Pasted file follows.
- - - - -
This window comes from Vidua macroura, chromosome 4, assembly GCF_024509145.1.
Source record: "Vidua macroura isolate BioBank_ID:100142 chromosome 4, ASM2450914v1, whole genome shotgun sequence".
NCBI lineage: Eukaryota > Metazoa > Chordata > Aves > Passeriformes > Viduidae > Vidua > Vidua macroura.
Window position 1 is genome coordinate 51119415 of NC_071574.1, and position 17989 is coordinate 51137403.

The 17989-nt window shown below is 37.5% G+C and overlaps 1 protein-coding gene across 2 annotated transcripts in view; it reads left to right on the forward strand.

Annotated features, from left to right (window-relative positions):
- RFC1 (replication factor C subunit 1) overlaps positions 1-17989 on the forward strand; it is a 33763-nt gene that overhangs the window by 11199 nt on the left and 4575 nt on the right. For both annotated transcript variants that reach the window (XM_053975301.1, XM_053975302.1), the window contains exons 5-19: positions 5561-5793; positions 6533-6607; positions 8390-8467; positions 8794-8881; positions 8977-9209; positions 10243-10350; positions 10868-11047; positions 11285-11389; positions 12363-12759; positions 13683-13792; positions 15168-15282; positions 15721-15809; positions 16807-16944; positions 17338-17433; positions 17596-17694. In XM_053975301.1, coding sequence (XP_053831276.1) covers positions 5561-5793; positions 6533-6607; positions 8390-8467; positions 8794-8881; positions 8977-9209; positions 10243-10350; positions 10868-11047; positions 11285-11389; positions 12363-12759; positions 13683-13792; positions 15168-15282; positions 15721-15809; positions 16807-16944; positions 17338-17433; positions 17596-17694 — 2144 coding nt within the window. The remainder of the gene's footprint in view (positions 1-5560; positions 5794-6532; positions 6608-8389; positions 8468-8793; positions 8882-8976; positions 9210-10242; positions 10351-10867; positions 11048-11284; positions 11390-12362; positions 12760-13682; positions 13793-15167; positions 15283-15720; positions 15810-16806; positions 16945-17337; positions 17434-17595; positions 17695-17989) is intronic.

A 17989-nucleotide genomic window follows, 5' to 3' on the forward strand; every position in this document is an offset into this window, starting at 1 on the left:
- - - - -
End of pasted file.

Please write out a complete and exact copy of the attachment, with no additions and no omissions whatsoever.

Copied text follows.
This window comes from Vidua macroura, chromosome 4, assembly GCF_024509145.1.
Source record: "Vidua macroura isolate BioBank_ID:100142 chromosome 4, ASM2450914v1, whole genome shotgun sequence".
NCBI lineage: Eukaryota > Metazoa > Chordata > Aves > Passeriformes > Viduidae > Vidua > Vidua macroura.
Window position 1 is genome coordinate 51119415 of NC_071574.1, and position 17989 is coordinate 51137403.

The 17989-nt window shown below is 37.5% G+C and overlaps 1 protein-coding gene across 2 annotated transcripts in view; it reads left to right on the forward strand.

Annotated features, from left to right (window-relative positions):
- RFC1 (replication factor C subunit 1) overlaps positions 1-17989 on the forward strand; it is a 33763-nt gene that overhangs the window by 11199 nt on the left and 4575 nt on the right. For both annotated transcript variants that reach the window (XM_053975301.1, XM_053975302.1), the window contains exons 5-19: positions 5561-5793; positions 6533-6607; positions 8390-8467; positions 8794-8881; positions 8977-9209; positions 10243-10350; positions 10868-11047; positions 11285-11389; positions 12363-12759; positions 13683-13792; positions 15168-15282; positions 15721-15809; positions 16807-16944; positions 17338-17433; positions 17596-17694. In XM_053975301.1, coding sequence (XP_053831276.1) covers positions 5561-5793; positions 6533-6607; positions 8390-8467; positions 8794-8881; positions 8977-9209; positions 10243-10350; positions 10868-11047; positions 11285-11389; positions 12363-12759; positions 13683-13792; positions 15168-15282; positions 15721-15809; positions 16807-16944; positions 17338-17433; positions 17596-17694 — 2144 coding nt within the window. The remainder of the gene's footprint in view (positions 1-5560; positions 5794-6532; positions 6608-8389; positions 8468-8793; positions 8882-8976; positions 9210-10242; positions 10351-10867; positions 11048-11284; positions 11390-12362; positions 12760-13682; positions 13793-15167; positions 15283-15720; positions 15810-16806; positions 16945-17337; positions 17434-17595; positions 17695-17989) is intronic.

A 17989-nucleotide genomic window follows, 5' to 3' on the forward strand; every position in this document is an offset into this window, starting at 1 on the left: